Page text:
Outload Execution to Support Hurricane Sandy Relief Effort
November 28, 2012
Fort Bragg, NC-- In late Oct. 2012, Hurricane Sandy, a "once-in-a-100 years" storm ripped through the mid-Atlantic States, leaving behind it a path of death and destruction. Coastal areas were flooded, millions were without power, and thousands were homeless. On 4 Nov., the 82nd Sustainment Brigade, under the command of Col. Christopher Sharpsten, received notification from XVIII Airborne Corps that it was to provide sustainment mission command for a logistics task force in support of the Hurricane Sandy NORTHCOM Response Force.
This is the type of mission the Brigade is equipped and trained to perform. It is expected to provide expeditionary sustainment, rapid provision of logistics, and personnel services necessary to maintain and prolong operations until successful mission completion.
The success of this type of mission is dependent upon exercising a style of leadership that empowers leadership through the ranks to be proactive and decisive when faced with a unique and peculiar challenge presented by such a destructive force as Hurricane Sandy. The fact that the Brigade was on the ground in New Jersey with a functional Mission Command Center (MCC) in 48 hours after notification is testament to the effectiveness of that style of leadership.
The Brigade staff clearly demonstrated its responsiveness and ability to task-organize as it began to translate the intentions of command into actions in the early morning hours of Nov. 5th. The staff decided the Brigade would deploy 83 key personnel and equipment by four modes of transportation: military air, bus, line haul, and tactical convoy.
Accomplishing the difficult task required audacious leadership and a collaborative effort from junior and senior leaders from the company level up. These leaders' ability to task-organize and delegate responsibilities allowed the Bde. to simultaneously perform the numerous critical tasks required to out-load the deploying personnel.
These tasks included manifesting personnel, coordination for line haul trucks and bus support for ground movement, coordination for air support, development of load plans and their execution, identifying all necessary liaison officers, and conducting a communications exercise (COMMEX) to establish the primary, alternate, contingency, emergency (PACE) communication plan.
An extraordinary effort was put forth by Bde. adjutant, Maj. Batina Church and the Bde. human resources (S1) staff. As a result, manifesting began within three hours of notification. The torch party, made up of 23 personnel, was able to deploy by bus within 12 hours of notification. The tactical convoy, consisting of 11 personnel and five vehicles, deployed within 18 hours, and the main body deployed by bus and air within 24 hours of notification. The flawless execution of a well-organized and executed out-load plan enabled the Bde. to establish the command center at Joint Base McGuire-Dix-Lakehurst (JB MDL), N.J. immediately upon arrival.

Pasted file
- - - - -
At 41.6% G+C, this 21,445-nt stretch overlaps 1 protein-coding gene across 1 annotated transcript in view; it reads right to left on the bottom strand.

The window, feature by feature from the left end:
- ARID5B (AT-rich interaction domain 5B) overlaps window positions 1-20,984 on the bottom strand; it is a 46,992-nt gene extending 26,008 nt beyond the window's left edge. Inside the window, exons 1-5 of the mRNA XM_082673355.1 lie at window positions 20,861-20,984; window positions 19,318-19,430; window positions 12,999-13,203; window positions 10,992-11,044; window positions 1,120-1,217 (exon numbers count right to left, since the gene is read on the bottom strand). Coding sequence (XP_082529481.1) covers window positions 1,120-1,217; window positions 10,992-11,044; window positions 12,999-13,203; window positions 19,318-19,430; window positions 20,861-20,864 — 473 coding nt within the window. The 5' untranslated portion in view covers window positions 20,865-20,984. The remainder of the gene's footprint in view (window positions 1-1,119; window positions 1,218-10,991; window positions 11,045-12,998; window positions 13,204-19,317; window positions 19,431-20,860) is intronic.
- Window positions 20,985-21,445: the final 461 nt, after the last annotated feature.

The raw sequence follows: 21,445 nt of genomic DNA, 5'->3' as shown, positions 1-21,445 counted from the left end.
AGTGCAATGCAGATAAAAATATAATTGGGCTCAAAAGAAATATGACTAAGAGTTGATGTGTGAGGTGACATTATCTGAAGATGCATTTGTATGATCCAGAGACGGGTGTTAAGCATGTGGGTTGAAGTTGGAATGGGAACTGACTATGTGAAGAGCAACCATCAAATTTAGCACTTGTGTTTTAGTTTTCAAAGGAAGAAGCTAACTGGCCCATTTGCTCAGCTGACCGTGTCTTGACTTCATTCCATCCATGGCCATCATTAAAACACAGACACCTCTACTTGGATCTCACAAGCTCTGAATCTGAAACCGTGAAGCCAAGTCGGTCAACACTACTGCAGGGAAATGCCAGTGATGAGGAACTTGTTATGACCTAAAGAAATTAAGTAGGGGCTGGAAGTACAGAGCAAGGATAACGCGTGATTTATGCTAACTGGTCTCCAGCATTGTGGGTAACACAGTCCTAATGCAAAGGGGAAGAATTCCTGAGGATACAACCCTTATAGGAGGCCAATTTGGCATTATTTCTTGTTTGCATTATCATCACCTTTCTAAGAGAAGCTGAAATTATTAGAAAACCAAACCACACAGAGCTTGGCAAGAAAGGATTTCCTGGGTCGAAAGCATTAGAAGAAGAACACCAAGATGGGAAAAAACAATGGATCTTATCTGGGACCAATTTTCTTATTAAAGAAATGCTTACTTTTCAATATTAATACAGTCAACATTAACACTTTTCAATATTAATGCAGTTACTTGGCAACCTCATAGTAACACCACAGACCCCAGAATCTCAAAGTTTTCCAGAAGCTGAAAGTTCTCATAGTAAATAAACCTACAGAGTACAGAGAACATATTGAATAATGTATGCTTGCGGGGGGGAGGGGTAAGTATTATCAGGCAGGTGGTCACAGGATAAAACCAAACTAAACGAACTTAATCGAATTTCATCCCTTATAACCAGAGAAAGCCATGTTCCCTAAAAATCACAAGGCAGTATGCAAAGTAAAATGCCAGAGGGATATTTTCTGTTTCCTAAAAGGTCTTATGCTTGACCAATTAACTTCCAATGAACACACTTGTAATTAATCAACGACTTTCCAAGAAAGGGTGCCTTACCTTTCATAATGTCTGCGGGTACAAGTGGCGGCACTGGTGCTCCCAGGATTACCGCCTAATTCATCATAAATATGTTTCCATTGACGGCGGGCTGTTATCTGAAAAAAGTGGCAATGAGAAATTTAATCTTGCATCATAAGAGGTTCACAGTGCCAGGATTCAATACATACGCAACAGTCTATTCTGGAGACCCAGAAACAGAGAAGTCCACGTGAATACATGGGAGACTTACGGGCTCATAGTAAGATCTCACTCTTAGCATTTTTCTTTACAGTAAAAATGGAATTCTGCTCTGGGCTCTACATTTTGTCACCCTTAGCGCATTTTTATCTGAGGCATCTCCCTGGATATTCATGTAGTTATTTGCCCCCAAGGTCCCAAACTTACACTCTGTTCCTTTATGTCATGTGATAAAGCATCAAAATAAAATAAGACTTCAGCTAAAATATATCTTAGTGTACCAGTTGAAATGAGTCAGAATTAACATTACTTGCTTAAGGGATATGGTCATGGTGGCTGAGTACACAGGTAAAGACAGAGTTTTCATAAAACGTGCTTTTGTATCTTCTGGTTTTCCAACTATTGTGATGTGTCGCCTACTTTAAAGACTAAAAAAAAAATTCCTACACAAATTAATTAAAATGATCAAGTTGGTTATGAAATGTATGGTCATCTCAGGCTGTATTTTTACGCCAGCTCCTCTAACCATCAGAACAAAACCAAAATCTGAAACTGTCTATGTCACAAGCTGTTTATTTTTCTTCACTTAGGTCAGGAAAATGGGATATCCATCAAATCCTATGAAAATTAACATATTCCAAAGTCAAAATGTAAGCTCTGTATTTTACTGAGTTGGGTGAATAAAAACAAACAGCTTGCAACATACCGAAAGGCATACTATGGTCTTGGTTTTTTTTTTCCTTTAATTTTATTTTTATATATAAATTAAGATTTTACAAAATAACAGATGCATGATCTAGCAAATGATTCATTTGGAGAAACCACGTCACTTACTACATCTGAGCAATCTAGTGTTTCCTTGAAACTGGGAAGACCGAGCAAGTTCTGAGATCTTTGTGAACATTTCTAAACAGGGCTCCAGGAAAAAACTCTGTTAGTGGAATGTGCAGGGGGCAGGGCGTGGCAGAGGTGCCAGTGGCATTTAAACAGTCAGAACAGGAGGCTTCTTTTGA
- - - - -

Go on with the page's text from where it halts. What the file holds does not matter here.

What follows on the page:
"During a real world expeditionary contingency, it is imperative that we work as a team," said Bde. Unit Movement Officer (UMO), 1st Lt. William Cunningham. "I felt comfortable empowering my subordinates to get the job done. It's the culture we live by in this brigade. Out-load is what this brigade does best; everyone understood their responsibilities and worked diligently to successfully deploy the Bde.'s Mission Command Center."
The 82nd Special Troops Battalion (STB) plans and operations (S3) shop successfully coordinated a C-17 Globemaster III aircraft to transport mission-essential communication equipment from the 178th Signal Company, 15.5 short tons of tactical equipment, and 16 personnel. They built the Unit Deployment List (UDL) for the line hauls, developed the air load plans, and coordinated the buses to push out the main body of personnel. This was all accomplished within a 24-hour timeline.
As the Brigade staff continued to develop and refine the out-load execution plan, the Battalions and Companies executed their respective action plans. Before 9 a.m., 5 Nov., the 189th Combat Sustainment Support Battalion (CSSB), under the command of Lieutenant Col. Theodore White, was tasked to convoy mission essential communication equipment. White's team had already completed their pre-combat checks and inspections, identified their drivers, and were ready to load three Palletized Loading System (PLS) trucks.
The convoy would consist of five vehicles, the PLS trucks from the 189th CSSB, one heavy expanded mobility tactical truck (HEMTT) wrecker, and one HMMWV from the 82nd STB. 189th CSSB proved their motto, "First in Maintenance," to be appropriate.
The military vehicular convoy, traversing from Ft. Bragg, N.C. to JB MDL, a distance of more than 550 miles, successfully delivered the vital communications equipment without a single maintenance issue. This allowed the brigade to establish critical communication in their MCC (forward) in a perfunctory and timely manner. The leadership of the 189th CSSB recognized that success lies in the preparation of assets assigned to it for any expeditionary contingency. Maintaining a high readiness state at all times is imperative for the overall success of the Bde.'s mission.
With audacious leadership and a rigorous training regimen that drives excellence in performance, the Bde. has shown its ability to expeditiously deploy assets, meet any contingency, anytime, anywhere, in support of military action, or in support of humanitarian relief, as was the case with the Hurricane Sandy disaster response effort.